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How Zealous Clergy and Their Media Enablers Are Manufacturing a Controversy Over Birth Control Coverage

The real opposition here isn't about conscience, it's about women and sex.

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it may well be about the demographics that are most supportive of this particular health reform provision: young voters and women. In the PRRI poll, both groups register support above 60 percent for the provision.

Those two demographics are important here for a key reason: they were crucial to Obama’s victory in 2008. Third Way crunched the numbers earlier this month and  found that the “Obama Independents” — the swing group that proved crucial to his 2008 victory — are, as Ryan Lizza  put it, “disproportionately young, female and secular.”

Some in the GOP are concerned, too, that this is a losing issue for their party:

Now, as Speaker John Boehner seemingly prepares to  turn the House GOP’s attention to contraception, pro-choice Republicans are warning that the GOP may become the next  Komen for the Cure.

Indeed, in the wake of the Komen victory, women's health advocates may be primed to harness that same wave of energy to stand with the government when it does something good for women and face down the barrage of right-wing criticism. As of Wednesday night, Planned Parenthood had sent out a blast to its email list, with a petition that, once signed, offers supporters a cheeky tweet aimed directly at Speaker Boehner and candidate Mitt Romney.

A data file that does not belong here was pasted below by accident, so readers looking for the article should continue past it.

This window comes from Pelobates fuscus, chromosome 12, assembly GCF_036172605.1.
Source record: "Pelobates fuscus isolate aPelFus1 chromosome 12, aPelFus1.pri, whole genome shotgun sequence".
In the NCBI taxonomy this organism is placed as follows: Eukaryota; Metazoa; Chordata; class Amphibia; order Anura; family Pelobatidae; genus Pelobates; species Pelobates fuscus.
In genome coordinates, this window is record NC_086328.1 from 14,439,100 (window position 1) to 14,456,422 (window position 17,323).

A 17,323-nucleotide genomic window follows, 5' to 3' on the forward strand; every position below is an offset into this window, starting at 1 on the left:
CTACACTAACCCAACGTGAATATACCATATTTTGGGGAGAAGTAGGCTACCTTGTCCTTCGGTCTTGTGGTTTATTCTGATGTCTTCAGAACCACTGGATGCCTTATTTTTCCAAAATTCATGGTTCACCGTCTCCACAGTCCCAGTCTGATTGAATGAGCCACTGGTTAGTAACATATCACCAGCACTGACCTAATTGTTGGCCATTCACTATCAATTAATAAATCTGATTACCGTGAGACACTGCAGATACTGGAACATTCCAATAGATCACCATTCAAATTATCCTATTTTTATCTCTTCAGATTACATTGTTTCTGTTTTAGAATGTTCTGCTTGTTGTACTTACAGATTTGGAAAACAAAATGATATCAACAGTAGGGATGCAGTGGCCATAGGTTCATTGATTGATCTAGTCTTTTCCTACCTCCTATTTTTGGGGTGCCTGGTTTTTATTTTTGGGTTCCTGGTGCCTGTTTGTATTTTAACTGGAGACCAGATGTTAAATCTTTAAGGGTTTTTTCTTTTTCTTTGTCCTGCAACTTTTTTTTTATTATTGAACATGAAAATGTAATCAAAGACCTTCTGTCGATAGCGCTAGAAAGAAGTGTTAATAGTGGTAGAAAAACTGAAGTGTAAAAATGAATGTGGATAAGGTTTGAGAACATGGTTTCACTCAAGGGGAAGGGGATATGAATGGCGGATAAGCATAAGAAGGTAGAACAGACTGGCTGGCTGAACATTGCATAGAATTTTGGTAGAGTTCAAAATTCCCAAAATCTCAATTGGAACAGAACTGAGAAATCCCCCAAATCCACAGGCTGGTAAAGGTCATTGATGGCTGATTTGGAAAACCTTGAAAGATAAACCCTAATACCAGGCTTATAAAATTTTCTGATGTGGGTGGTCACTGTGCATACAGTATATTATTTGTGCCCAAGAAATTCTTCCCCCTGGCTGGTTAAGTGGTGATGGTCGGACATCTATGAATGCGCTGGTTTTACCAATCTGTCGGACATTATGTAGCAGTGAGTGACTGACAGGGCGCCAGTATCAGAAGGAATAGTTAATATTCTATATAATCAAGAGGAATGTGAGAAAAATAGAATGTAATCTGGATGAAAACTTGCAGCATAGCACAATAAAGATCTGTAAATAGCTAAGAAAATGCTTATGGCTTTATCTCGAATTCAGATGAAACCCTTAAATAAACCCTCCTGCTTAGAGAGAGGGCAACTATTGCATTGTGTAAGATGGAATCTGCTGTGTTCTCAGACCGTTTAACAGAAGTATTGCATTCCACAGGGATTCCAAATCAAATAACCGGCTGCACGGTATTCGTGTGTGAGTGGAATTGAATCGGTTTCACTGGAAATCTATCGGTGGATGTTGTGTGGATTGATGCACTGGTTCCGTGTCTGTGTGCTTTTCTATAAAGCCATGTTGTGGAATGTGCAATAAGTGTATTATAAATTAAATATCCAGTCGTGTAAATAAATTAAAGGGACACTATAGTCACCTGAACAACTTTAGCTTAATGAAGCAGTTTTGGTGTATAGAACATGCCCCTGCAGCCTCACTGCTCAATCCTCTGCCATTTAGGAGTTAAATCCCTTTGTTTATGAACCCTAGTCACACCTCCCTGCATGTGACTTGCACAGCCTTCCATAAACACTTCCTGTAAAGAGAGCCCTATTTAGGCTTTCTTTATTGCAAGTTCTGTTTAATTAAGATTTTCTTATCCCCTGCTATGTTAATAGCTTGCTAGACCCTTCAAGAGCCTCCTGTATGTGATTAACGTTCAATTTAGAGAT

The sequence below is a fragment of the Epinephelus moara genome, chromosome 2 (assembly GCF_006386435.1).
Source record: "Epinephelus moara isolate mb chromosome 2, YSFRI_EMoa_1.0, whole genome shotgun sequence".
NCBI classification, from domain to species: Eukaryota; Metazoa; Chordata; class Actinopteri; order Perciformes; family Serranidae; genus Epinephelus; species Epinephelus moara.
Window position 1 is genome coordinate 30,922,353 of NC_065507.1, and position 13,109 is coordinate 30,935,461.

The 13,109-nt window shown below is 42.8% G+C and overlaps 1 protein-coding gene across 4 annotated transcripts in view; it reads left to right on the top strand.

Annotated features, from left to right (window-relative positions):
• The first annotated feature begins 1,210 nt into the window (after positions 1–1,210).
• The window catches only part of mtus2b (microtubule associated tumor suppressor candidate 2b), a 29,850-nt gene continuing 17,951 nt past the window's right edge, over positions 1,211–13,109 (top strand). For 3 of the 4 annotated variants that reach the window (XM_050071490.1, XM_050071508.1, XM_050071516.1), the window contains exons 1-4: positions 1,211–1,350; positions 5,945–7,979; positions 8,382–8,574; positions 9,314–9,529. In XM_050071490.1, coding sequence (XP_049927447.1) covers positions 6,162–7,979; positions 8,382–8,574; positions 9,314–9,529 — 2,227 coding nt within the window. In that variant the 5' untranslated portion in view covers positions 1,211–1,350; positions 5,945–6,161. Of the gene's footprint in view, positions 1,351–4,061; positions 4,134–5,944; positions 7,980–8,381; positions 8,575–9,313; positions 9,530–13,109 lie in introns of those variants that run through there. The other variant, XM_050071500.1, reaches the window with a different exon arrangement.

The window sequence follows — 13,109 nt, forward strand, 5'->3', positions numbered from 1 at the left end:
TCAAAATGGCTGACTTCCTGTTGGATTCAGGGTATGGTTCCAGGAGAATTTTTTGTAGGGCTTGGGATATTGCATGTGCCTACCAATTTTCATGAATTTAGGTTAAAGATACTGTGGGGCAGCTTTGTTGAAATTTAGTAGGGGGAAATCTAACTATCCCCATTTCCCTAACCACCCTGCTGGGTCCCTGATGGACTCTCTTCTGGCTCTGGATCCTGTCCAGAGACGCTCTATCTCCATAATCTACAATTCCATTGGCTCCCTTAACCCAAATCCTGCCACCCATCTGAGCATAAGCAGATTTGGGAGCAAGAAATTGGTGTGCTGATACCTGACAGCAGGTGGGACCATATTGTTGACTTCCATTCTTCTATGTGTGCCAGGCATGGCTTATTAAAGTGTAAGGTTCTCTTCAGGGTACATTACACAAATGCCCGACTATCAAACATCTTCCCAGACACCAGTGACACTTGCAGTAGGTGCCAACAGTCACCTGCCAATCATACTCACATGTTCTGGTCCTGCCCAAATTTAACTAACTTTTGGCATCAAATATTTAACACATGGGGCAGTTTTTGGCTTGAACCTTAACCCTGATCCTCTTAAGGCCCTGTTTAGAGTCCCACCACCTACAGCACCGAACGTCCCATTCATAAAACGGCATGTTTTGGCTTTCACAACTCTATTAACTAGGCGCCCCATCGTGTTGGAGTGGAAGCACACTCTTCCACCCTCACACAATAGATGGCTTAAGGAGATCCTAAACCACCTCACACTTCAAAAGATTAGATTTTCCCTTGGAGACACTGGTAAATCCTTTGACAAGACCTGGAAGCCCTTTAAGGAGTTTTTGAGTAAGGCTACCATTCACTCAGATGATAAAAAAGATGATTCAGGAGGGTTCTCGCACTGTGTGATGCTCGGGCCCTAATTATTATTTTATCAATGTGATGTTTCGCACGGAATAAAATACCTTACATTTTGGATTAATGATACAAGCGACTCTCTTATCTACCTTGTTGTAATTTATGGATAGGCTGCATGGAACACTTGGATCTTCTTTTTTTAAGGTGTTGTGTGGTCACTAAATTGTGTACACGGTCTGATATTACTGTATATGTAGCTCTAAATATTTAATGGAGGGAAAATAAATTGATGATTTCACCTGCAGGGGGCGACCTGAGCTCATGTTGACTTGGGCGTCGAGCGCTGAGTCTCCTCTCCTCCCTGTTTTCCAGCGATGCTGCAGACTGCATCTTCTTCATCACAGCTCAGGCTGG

And like Komengate, this is another example of ideologues playing football with women's health. Full contraception coverage would actually affect women's lives in the here and now, giving us a little boost of everyday equality, a dose of freedom from hassle, a chance to breathe easy about our health. Wouldn't it be nice if those guys in robes and hats waving holy books at us would just get out of the way?

So in addition to signing numerous petitions and raising our voices online, women might consider directing their ire at their local media outlets. This is a perfect time to contact reporters and write letters to the editor, reminding them that lobbying groups that represent clergy are not the same as people in the pews, in the streets, in doctors' offices--or in the voting booth. 

Update 2/8: This video from The Last Word -- an interview with lawyer David Boies -- explains exactly how and why this mandate is both constitutional and fair.

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Sarah Seltzer is an associate editor at AlterNet and a freelance writer based in New York City. Her work has been published at the Nation, the Christian Science Monitor, Jezebel and the Washington Post. Follow her on Twitter at @fellowette and find her work at